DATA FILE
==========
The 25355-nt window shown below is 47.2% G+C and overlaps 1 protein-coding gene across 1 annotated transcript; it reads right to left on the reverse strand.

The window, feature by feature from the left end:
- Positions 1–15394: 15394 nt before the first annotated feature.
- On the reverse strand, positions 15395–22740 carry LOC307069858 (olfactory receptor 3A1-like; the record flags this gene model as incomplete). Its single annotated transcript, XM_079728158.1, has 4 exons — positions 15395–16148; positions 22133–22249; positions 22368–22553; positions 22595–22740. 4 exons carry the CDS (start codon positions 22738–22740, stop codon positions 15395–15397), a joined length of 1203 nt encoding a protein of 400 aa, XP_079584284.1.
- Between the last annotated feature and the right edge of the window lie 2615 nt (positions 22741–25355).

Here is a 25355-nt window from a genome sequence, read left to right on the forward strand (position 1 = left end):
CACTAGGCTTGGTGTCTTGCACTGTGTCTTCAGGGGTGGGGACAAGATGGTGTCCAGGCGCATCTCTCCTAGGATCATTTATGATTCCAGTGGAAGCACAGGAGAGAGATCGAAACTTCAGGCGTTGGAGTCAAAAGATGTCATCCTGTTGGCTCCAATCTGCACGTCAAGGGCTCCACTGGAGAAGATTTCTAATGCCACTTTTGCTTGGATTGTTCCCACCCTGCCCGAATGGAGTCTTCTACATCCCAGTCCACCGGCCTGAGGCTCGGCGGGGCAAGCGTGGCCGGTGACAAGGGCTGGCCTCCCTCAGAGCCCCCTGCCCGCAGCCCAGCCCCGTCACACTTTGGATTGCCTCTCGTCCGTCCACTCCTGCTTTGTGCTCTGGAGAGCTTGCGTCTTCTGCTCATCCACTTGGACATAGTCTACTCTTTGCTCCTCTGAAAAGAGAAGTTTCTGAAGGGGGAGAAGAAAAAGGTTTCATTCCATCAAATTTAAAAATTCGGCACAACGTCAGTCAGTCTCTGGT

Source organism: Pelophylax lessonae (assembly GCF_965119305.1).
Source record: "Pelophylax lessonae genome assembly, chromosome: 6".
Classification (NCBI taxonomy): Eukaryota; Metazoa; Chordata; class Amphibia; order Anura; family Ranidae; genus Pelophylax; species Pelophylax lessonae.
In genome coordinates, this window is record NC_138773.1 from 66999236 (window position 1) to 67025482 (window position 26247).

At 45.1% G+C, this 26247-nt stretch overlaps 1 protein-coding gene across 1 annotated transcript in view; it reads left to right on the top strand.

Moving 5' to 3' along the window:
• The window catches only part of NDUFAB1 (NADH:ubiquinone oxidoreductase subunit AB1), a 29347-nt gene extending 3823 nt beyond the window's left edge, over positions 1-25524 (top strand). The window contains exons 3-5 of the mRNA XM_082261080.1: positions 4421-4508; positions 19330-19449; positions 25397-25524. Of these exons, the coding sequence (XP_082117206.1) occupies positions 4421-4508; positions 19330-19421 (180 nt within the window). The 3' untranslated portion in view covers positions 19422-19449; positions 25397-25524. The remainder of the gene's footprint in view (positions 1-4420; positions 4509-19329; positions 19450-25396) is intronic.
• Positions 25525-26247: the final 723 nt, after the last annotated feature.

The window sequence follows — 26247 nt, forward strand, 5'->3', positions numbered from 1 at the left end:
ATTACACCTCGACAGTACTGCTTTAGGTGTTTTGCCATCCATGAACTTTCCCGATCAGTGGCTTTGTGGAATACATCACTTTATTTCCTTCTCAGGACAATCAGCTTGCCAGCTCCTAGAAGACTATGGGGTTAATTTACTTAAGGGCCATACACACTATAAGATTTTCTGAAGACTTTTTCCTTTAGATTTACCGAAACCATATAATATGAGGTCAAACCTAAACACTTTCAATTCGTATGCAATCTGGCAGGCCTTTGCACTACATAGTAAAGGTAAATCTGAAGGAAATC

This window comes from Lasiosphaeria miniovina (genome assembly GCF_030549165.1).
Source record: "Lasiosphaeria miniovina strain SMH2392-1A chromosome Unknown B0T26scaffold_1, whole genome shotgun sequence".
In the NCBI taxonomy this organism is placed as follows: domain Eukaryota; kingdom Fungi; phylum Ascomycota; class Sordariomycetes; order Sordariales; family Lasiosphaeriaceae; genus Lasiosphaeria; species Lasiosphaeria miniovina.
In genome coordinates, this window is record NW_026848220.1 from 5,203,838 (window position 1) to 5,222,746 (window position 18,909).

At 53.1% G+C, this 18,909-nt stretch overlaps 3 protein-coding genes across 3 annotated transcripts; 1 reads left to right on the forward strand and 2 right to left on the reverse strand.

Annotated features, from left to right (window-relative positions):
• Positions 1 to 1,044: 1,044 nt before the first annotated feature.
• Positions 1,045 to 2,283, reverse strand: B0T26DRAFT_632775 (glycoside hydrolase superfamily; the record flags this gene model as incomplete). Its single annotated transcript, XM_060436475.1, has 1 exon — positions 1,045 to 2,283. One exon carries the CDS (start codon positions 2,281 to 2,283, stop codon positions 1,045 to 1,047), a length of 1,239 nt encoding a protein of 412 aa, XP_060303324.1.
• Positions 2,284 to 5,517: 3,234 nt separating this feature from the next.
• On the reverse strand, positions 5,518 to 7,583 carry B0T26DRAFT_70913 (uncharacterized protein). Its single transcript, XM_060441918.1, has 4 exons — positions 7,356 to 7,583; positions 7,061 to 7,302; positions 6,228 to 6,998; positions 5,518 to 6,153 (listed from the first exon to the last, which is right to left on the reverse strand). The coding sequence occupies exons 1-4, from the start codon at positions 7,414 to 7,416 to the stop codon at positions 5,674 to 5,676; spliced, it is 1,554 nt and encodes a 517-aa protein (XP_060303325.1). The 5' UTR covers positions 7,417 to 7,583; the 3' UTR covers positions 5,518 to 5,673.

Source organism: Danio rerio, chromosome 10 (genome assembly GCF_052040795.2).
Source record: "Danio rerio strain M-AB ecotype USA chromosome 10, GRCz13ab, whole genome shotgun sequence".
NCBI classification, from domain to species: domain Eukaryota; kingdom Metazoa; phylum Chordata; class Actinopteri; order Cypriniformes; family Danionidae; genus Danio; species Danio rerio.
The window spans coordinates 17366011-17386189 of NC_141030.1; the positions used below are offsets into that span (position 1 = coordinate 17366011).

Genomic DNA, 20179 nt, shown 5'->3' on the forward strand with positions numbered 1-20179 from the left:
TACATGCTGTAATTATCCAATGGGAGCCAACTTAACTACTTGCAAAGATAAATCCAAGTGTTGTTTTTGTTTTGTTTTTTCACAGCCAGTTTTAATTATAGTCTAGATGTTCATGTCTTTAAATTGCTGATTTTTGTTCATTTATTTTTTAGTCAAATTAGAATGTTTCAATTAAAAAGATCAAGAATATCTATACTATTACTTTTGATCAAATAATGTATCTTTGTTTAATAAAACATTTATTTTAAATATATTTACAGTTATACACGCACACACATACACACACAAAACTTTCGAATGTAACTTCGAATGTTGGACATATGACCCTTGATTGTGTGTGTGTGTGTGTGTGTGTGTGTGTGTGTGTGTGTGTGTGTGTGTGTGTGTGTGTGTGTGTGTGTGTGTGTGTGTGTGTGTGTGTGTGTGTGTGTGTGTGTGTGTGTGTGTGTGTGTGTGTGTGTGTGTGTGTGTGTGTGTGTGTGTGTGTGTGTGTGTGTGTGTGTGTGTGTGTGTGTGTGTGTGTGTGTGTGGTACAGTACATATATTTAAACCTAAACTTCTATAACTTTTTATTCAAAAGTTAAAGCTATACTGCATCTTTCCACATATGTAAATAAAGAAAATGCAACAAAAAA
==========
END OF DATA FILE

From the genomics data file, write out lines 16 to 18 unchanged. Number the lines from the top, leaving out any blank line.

The window sequence follows — 26247 nt, forward strand, 5'->3', positions numbered from 1 at the left end:
ATTACACCTCGACAGTACTGCTTTAGGTGTTTTGCCATCCATGAACTTTCCCGATCAGTGGCTTTGTGGAATACATCACTTTATTTCCTTCTCAGGACAATCAGCTTGCCAGCTCCTAGAAGACTATGGGGTTAATTTACTTAAGGGCCATACACACTATAAGATTTTCTGAAGACTTTTTCCTTTAGATTTACCGAAACCATATAATATGAGGTCAAACCTAAACACTTTCAATTCGTATGCAATCTGGCAGGCCTTTGCACTACATAGTAAAGGTAAATCTGAAGGAAATC

This window comes from Lasiosphaeria miniovina (genome assembly GCF_030549165.1).